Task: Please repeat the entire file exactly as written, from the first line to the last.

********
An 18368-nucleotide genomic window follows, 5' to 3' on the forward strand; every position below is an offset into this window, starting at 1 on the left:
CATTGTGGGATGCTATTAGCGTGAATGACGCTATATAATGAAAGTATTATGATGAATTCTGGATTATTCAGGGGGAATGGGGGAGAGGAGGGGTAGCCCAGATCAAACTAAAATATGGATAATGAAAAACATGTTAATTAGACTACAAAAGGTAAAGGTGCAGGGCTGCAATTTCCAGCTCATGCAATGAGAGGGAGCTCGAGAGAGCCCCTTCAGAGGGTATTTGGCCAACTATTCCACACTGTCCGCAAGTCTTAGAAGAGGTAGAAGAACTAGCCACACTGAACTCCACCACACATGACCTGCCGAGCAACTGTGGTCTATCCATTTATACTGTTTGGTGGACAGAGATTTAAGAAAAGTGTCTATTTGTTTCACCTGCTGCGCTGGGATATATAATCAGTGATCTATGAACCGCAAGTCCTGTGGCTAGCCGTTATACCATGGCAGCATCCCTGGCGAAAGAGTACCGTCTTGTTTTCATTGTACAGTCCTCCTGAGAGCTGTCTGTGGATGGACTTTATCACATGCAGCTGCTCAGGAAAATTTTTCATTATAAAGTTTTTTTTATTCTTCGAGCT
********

An 18368-nucleotide genomic window follows, 5' to 3' on the forward strand; every position below is an offset into this window, starting at 1 on the left:
CATTGTGGGATGCTATTAGCGTGAATGACGCTATATAATGAAAGTATTATGATGAATTCTGGATTATTCAGGGGGAATGGGGGAGAGGAGGGGTAGCCCAGATCAAACTAAAATATGGATAATGAAAAACATGTTAATTAGACTACAAAAGGTAAAGGTGCAGGGCTGCAATTTCCAGCTCATGCAATGAGAGGGAGCTCGAGAGAGCCCCTTCAGAGGGTATTTGGCCAACTATTCCACACTGTCCGCAAGTCTTAGAAGAGGTAGAAGAACTAGCCACACTGAACTCCACCACACATGACCTGCCGAGCAACTGTGGTCTATCCATTTATACTGTTTGGTGGACAGAGATTTAAGAAAAGTGTCTATTTGTTTCACCTGCTGCGCTGGGATATATAATCAGTGATCTATGAACCGCAAGTCCTGTGGCTAGCCGTTATACCATGGCAGCATCCCTGGCGAAAGAGTACCGTCTTGTTTTCATTGTACAGTCCTCCTGAGAGCTGTCTGTGGATGGACTTTATCACATGCAGCTGCTCAGGAAAATTTTTCATTATAAAGTTTTTTTTATTCTTCGAGCT